Vidora 1

Admittedly, Airplay is probably the most useful and important feature on the Apple TV. And yet, it’s also the feature that consistently disappoints me. Being able to mirror your iPad or Macbook screen on your TV is wonderful, but the only time I ever use it is to show short video clips and photo streams to a room full of people.

However, Vidora’s newly released iPad app actually uses Airplay intelligently, like a natural extension of its video discovery and curation service. Seriously, Vidora’s Airplay integration is how I’d imagine Apple TV’s UX if Apple wasn’t scared of cannibalizing iTunes video sales and started sorting content based on making it easier for users to find things. (Sort of like what would happen in a bizarro world if Woz was calling all the shots at Apple.) Also, Vidora’s Airplay integration means you don’t have to use the Apple remote, since all navigation happens via your iPad.

Vidora cofounders

Above: Vidora cofounders

Image Credit: Vidora

“We wanted to design a service that made set-top boxes obsolete,” Vidora co-founder Alex Holub said in an interview with VentureBeat. To clarify, by obsolete Holub means that everything about the Apple TV can, and should, be replaced —  with the exception of the Airplay screen sharing feature. “Everything you need is already being done, or can be done through your tablet already.”

Holub said it makes sense to cut out the “middle man” — or software used in set-top boxes and smart TVs — when designing a second-screen video experience.

I didn’t entirely understand how true his observation was until giving it some thought. If I have only 15 minutes to relax before running off to an interview, I’m more likely to reach for my iPad than remote controls for my TV and set-top box. Why? Because my iPad is up and running in seconds when I want to watch video. On the other hand, my TV/Apple TV requires more patience — waiting for apps to load, shuffling through endless rows of video thumbnails, and squinting while trying to read show descriptions from my couch because the font size is too small.

As for Vidora’s iPad app, it weaves videos from many of the most popular streaming video services, including Netflix, Hulu Plus, Amazon Prime, YouTube, Creepster, Fandor, and FlixFling, as well as iTunes’ digital video library. New users are prompted to run through a quick process of selecting at least 10 of your favorite movies or TV shows from several different genres, which serves as the initial template for Vidora’s recommendation engine. You can then see a wall of videos you can mark with a thumbs up or down, add to a universal watchlist, and see a list of sources for where you’re able to watch that video. For instance, Star Trek: Deep Space Nine is available on all the big services (as it should, being the best Trek spin-off ever) Netflix, Amazon, Hulu Plus, and iTunes. Clicking one of those sources pushes you to their native iOS apps, and then to your television if you have mirroring turned on through you Apple TV. YouTube apps and a few other video services like Yahoo and VICE can play from the Vidora app itself, too.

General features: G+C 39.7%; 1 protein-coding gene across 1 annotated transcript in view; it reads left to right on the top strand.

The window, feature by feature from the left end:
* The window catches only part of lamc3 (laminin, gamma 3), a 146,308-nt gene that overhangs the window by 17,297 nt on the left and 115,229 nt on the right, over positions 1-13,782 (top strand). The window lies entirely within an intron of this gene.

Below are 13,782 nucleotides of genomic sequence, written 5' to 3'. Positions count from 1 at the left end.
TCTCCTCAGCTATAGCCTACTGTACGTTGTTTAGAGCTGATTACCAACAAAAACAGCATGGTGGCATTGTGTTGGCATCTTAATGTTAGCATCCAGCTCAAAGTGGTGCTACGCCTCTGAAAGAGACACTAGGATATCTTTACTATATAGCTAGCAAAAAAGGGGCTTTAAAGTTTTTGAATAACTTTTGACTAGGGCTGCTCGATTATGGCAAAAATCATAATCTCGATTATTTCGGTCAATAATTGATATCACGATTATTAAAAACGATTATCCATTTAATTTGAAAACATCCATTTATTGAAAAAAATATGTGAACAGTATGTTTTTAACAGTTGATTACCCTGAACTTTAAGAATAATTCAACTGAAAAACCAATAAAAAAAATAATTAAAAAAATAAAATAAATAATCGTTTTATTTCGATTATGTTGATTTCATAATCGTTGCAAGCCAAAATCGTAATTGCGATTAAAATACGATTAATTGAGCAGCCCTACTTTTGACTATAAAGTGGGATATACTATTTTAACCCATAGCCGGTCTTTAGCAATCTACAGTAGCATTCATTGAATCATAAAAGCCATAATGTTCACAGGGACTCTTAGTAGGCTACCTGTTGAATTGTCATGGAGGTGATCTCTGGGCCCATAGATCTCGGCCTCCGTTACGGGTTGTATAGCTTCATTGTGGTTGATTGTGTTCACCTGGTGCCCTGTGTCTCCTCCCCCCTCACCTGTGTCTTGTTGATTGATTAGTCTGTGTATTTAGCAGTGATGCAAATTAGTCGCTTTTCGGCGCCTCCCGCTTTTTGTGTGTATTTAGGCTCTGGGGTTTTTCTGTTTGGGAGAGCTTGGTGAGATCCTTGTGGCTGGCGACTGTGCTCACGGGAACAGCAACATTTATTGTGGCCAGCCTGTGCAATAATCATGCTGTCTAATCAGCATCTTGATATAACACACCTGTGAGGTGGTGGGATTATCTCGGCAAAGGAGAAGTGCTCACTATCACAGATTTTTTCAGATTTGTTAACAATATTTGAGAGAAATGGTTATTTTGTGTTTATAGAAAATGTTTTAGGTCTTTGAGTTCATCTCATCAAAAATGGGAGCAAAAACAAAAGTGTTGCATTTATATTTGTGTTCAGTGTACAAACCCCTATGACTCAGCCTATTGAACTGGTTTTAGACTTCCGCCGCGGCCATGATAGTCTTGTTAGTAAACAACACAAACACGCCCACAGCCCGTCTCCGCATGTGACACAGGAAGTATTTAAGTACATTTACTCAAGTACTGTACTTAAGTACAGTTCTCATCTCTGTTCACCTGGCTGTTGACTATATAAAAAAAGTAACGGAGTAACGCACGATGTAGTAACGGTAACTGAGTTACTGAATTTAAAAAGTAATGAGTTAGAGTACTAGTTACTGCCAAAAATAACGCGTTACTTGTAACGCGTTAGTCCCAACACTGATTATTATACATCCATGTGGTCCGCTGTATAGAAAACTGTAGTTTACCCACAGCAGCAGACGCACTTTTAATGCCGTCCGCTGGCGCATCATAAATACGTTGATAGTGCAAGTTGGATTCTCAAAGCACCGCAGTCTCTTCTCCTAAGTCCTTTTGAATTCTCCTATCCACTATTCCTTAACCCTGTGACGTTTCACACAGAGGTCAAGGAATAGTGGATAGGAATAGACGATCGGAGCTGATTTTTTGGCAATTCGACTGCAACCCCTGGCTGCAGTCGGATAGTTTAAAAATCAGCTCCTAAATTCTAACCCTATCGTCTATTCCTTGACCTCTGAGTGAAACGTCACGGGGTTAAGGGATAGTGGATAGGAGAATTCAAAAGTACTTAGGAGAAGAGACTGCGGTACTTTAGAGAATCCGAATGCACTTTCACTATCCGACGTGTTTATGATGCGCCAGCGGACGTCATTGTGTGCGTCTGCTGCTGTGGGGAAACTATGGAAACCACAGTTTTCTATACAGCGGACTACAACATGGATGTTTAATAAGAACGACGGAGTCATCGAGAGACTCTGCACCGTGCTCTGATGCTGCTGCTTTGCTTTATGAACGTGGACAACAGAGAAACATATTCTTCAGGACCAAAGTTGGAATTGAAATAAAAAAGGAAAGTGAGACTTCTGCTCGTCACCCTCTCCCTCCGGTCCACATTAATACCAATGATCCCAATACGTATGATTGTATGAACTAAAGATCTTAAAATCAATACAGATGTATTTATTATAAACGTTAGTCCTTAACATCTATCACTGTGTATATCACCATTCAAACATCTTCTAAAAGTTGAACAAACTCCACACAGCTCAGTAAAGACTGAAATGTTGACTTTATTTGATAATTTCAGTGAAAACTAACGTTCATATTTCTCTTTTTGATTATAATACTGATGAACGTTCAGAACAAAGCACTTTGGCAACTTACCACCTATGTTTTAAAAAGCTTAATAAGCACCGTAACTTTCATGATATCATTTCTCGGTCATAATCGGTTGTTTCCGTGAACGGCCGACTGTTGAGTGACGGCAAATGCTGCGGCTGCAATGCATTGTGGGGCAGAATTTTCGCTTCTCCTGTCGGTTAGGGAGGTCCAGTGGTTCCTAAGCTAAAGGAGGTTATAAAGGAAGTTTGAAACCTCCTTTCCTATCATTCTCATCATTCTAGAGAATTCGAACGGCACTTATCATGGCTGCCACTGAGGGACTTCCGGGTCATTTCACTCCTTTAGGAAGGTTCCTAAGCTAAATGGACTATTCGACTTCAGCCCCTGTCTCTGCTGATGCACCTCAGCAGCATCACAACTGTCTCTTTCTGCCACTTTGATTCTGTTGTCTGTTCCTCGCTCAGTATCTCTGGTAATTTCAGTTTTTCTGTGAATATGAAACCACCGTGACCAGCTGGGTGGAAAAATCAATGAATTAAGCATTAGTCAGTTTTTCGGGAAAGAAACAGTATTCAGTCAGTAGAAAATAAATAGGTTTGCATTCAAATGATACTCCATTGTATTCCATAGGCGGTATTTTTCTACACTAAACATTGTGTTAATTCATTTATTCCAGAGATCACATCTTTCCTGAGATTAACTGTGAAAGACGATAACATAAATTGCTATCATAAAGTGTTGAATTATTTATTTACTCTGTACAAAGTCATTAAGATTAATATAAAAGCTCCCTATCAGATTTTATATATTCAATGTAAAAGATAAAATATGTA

Vidora’s business model doesn’t charge people who use its service or to download the iPad app. The startup plans to generate revenue by forging deals with publishers for prominent placement within Vidora’s video curation and discovery service. Publishers who pay to have their videos on Vidora are bringing both content and video ads that run in between, and the more people who watch its content the more ad revenue it can generate.

That’s not to say Vidora isn’t without set-backs. For example, video quality is sacrificed when mirroring the iPad screen through Apple TV. And annoyingly, Amazon Prime Instant video still lacks integration with Airplay, so you’ll need to view that from your iPad or just watch something else. Also, the iPad is in use so you won’t be doing any multitasking without banishing the video from your TV screen. (This seems like less of an issue since the majority of people would just grab their smartphone instead.)

Another thing that may seem like a flaw at first is the lack of support for importing queues and watchlists from Amazon, Netflix, and Hulu. You’ll need to create a new watchlist as you find things through Vidora’s app instead. It eliminates the clunky process of constantly trying to sync changes you made elsewhere with the queues/watchlists on each separate service. (In my experience, this usually screws up those original queues/watchlists, by removing or adding things erroreneously.)

That said, most of the cons for Vidora’s Airplay experience are Apple TV’s fault — meaning there’s room for improvement. Holub said the startup has plans to develop an Android version of Vidora for devices that support Miracast — an Airplay-like technology that can be added to devices like TVs.  I’d really like to see what Vidora can do using a Nexus 10 and a Miracast-enabled TV, which won’t have many of the issues that hurt the iOS version of the service. Holub also stated that the startup will be adding additional video services and content publishing partners in the near future.

Founded in 2013, the San Francisco, Calif.-based startup has 10 employees who previously worked as engineers for Ooyala, the enterprise-level video services to publishers that want an easy way to scale their video content on multiple platforms, devices, and video codex. Holub declined to share Vidora’s funding history, but the startup’s website lists Core Ventures Group and Interwest Partners as investors.

Check out the gallery of screenshots embedded below for a closer look at Vidora’s new iPad app.

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